Darwin Hastings shouldered his backpack to be doing something and checked to see his ticket was still in his jacket side pocket. With the call for boarding, he stepped to the gate, walked down the covered walkway, and showed his ticket stub to a flight attendant who pointed him to his fifth row window seat. The empty tension of being homeless and alone captured him. He tried to appear confident and in control.
Minutes later, an older woman with smog-gray hair pulled into a tight bun leaned over from the aisle.
“I’d like the window seat, young man.”
The grating, demanding tone of her voice flustered him. He felt ashamed he wasn’t more resilient. He checked his ticket again.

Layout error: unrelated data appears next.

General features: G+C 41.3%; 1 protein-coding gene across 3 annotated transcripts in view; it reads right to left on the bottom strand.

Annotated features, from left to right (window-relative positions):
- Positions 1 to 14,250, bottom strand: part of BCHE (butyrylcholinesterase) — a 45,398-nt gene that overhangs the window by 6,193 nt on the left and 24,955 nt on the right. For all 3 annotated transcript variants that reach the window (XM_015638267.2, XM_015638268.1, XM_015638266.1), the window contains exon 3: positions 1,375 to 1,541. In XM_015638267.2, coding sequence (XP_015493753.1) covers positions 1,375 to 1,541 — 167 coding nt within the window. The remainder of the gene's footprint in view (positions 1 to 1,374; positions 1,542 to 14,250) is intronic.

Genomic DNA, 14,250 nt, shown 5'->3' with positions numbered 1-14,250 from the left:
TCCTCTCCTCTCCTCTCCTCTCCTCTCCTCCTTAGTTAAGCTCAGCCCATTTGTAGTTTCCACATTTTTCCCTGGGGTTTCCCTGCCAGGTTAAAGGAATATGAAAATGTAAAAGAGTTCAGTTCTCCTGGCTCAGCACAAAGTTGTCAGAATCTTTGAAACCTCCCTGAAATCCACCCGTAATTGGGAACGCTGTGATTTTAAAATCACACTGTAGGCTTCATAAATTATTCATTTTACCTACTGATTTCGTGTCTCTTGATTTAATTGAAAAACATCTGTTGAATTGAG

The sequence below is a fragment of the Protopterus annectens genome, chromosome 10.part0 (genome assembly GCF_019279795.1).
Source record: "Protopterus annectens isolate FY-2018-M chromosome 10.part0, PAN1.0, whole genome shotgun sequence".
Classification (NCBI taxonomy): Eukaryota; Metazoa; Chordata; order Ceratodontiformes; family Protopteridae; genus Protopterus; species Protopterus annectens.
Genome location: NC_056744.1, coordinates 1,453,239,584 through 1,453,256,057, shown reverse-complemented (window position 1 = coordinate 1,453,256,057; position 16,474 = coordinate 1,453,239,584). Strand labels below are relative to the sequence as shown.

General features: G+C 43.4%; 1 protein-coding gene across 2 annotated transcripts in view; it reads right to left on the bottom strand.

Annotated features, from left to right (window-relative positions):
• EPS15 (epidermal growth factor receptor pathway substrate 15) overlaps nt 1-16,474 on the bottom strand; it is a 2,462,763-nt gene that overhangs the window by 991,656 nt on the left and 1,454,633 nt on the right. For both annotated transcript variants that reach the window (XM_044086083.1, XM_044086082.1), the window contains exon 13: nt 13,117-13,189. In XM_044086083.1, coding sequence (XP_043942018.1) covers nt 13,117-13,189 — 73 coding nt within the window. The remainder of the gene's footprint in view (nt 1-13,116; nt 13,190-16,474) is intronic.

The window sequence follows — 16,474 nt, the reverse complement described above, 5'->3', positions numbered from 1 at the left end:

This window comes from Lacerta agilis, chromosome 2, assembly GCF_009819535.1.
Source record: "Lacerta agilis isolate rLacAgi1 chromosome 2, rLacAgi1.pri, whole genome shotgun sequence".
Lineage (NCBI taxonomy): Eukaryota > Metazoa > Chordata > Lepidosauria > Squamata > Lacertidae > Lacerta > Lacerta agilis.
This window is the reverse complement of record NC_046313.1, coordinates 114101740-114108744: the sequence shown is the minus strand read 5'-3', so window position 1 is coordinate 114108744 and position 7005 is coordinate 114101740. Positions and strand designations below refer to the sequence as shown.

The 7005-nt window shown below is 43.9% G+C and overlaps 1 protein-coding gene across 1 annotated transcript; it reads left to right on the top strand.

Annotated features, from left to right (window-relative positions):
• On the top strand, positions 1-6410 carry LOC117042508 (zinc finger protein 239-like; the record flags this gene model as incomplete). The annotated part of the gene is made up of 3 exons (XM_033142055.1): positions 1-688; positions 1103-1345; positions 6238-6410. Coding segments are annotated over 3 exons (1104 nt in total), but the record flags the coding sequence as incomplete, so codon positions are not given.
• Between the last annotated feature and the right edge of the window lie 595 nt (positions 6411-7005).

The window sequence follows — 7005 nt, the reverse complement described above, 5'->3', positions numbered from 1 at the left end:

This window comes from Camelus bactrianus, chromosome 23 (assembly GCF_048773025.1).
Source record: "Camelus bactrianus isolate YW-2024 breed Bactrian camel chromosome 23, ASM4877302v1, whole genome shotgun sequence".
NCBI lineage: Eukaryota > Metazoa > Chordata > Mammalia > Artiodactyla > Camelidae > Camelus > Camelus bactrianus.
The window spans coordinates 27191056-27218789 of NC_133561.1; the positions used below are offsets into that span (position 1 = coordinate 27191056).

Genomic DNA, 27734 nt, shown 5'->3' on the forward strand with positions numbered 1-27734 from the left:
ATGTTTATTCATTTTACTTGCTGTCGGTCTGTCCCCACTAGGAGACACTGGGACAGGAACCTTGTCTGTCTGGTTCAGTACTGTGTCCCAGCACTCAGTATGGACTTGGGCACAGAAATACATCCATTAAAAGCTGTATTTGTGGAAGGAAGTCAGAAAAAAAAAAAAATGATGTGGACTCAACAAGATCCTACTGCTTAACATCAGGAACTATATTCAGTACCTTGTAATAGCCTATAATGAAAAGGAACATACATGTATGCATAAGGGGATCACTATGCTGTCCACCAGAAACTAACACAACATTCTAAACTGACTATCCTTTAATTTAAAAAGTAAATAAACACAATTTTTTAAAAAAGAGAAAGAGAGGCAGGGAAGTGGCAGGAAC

“You need to step out to let me in,” she said. “There are people waiting.”
“This is my seat,” he said, pointing to the stub and not knowing what he should do.
“You can sit in my middle seat,” she said impatiently, ignoring his evidence.
“I like the window,” he said. He wished he’d been more assertive. The woman waved her hand toward the front of the plane. “Stewardess,” she yelled. Was this to be his new life? Ordered around by domineering strangers with him unable to succeed when he was clearly in the right?
The flight attendant arrived and examined tickets. “You’re in the middle,” she said to the woman.
“They told me they had no window seats but I could switch when I was inside,” the woman said.
The flight attendant leaned over to Darwin. “Would you mind?” she asked, her forced smile ready to disappear. Darwin climbed out of his seat into the aisle.